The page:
There are some core elements of strategic financial management, such as:
On a tactical level, financial decisions relate to short-term positioning. Tactical financial management procedures inform how to process daily transactions and compare actual spending with what was budgeted for. It helps you ensure compliance with auditor and tax requirements.
In the tactical approach, the primary intent is to take advantage of market conditions. For example, if the market outlook is poor, tactical financial management involves acting more defensively and reducing equity exposure. Alternatively, if the market outlook is healthy, the tactical approach provides flexibility to move to a higher end. The approach is also useful for dynamic markets to help increase gains or mitigate losses.
Financial management functions are critical for fund procurement, allocation of financial resources and utilization of funds, among others. The responsibility typically lies with financial or fiscal managers. Let’s navigate the financial management functions through the roles of a manager:
Financial managers shoulder the primary responsibility of making decisions and controlling the finances. Through various techniques like financial forecasting, ratio analysis and profit and loss analysis, they prepare for potential threats.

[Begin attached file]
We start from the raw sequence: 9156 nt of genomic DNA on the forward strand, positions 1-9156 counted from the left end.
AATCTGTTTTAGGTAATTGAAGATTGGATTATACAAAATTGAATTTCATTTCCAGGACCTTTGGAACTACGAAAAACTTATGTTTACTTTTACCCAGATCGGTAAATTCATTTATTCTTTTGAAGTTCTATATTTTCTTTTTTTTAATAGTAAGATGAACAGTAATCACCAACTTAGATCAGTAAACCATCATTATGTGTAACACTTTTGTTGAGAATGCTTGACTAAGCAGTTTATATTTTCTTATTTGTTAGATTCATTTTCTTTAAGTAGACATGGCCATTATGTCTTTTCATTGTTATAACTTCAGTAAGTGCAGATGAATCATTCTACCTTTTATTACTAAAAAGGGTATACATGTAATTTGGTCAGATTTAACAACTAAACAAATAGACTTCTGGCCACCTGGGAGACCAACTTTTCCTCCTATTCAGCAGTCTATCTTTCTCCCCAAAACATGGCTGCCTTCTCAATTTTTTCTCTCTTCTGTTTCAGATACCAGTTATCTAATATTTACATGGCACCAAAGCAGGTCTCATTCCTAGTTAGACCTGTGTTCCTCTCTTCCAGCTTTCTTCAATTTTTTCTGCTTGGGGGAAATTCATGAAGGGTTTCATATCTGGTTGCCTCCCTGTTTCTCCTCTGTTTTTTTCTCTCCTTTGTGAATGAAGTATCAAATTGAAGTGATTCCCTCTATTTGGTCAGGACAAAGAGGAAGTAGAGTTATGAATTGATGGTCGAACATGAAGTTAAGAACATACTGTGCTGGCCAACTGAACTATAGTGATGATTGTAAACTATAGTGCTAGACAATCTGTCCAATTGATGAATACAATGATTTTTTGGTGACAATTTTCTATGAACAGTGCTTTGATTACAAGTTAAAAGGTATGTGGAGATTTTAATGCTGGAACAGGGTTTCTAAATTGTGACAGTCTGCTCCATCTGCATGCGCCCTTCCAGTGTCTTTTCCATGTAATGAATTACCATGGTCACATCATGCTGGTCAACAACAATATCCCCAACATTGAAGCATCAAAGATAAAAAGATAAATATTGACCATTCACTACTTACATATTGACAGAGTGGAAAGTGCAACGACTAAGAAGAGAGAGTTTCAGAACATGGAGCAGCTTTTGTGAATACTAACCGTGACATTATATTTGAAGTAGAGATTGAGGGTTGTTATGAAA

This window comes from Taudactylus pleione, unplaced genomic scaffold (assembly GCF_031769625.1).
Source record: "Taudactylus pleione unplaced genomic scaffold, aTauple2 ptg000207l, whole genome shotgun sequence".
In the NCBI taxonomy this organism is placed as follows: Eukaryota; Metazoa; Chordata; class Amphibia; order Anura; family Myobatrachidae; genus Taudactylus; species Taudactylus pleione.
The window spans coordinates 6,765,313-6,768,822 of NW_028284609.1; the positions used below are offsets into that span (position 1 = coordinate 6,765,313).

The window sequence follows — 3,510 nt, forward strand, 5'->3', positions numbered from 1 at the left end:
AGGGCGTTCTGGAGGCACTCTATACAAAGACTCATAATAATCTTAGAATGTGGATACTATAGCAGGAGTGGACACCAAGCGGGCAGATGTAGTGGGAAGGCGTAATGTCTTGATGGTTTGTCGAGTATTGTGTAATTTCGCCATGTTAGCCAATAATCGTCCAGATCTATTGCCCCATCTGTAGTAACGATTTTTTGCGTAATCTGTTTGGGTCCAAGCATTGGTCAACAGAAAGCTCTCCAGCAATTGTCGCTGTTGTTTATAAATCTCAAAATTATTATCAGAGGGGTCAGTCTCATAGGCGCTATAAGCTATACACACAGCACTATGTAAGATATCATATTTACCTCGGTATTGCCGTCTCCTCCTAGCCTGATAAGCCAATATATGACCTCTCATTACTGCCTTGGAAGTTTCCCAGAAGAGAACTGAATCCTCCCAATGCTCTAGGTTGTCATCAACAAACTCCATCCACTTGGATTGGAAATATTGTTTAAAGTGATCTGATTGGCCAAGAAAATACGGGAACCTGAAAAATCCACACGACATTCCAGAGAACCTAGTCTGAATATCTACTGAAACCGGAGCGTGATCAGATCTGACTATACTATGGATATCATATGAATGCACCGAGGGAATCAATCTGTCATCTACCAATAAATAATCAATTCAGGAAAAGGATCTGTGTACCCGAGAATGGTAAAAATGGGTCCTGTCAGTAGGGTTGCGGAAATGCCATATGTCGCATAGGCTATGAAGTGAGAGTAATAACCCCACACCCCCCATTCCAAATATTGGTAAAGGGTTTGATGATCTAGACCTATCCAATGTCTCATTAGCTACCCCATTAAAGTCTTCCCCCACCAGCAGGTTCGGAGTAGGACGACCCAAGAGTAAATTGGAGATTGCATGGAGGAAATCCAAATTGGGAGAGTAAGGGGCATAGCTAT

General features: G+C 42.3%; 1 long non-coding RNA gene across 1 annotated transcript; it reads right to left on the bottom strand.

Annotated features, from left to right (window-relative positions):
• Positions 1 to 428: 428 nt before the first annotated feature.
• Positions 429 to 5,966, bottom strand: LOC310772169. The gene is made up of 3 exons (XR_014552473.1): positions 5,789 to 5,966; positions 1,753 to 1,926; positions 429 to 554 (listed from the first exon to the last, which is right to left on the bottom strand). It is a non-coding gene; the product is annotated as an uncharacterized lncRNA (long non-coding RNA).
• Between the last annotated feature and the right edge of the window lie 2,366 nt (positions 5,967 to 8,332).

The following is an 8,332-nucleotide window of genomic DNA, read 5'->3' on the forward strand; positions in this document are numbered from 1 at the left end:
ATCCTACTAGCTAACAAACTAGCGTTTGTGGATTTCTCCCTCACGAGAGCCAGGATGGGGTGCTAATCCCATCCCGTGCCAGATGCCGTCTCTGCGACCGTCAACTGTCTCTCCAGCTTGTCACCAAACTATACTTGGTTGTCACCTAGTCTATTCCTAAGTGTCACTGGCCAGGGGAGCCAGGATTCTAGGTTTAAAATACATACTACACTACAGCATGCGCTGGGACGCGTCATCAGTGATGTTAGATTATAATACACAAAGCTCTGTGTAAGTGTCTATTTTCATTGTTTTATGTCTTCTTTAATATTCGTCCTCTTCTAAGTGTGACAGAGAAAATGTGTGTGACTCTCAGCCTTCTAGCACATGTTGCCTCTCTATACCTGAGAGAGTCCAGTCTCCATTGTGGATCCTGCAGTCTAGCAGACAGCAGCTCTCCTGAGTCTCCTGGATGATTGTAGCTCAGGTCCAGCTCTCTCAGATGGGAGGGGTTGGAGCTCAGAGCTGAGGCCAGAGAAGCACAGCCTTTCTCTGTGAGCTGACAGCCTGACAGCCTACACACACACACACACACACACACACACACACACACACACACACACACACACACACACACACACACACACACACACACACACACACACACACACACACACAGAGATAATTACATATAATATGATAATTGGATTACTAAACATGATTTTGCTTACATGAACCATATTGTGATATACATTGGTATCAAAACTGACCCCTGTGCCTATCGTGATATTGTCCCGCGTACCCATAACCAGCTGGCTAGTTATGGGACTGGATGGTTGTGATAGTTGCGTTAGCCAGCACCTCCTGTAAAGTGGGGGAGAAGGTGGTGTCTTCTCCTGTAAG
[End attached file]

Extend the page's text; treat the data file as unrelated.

Decision-making also spills into planning financial activities and resources. Managers use available information to gauge an organization’s priorities and needs. They also analyze the overall economic situation to plan budgets and make decisions accordingly.
Managers need to make sure that all financial resources are being utilized in appropriate ways. They oversee whether businesses have invested effectively and efficiently. Proper allocation of financial resources leads to profitability in the long run.
Managers have the responsibility of ensuring cash management. In other words, they need to make sure that organizations are able to meet operational expenses and emergencies. This is done by checking if businesses have sufficient working capital and cash flow.
Decisions regarding the net profits of an organization are taken by fiscal managers. They calculate the profits at the end of the accounting year. This helps them make pivotal decisions—whether dividends should be distributed or retained for internal purposes.
An organization may take critical strategic turns to maintain relevance in the competitive market. They can either expand by acquiring new businesses or through mergers, where they enter into a new business. Such decisions deal with the complex valuation of securities, and financial managers are the ones who oversee such processes.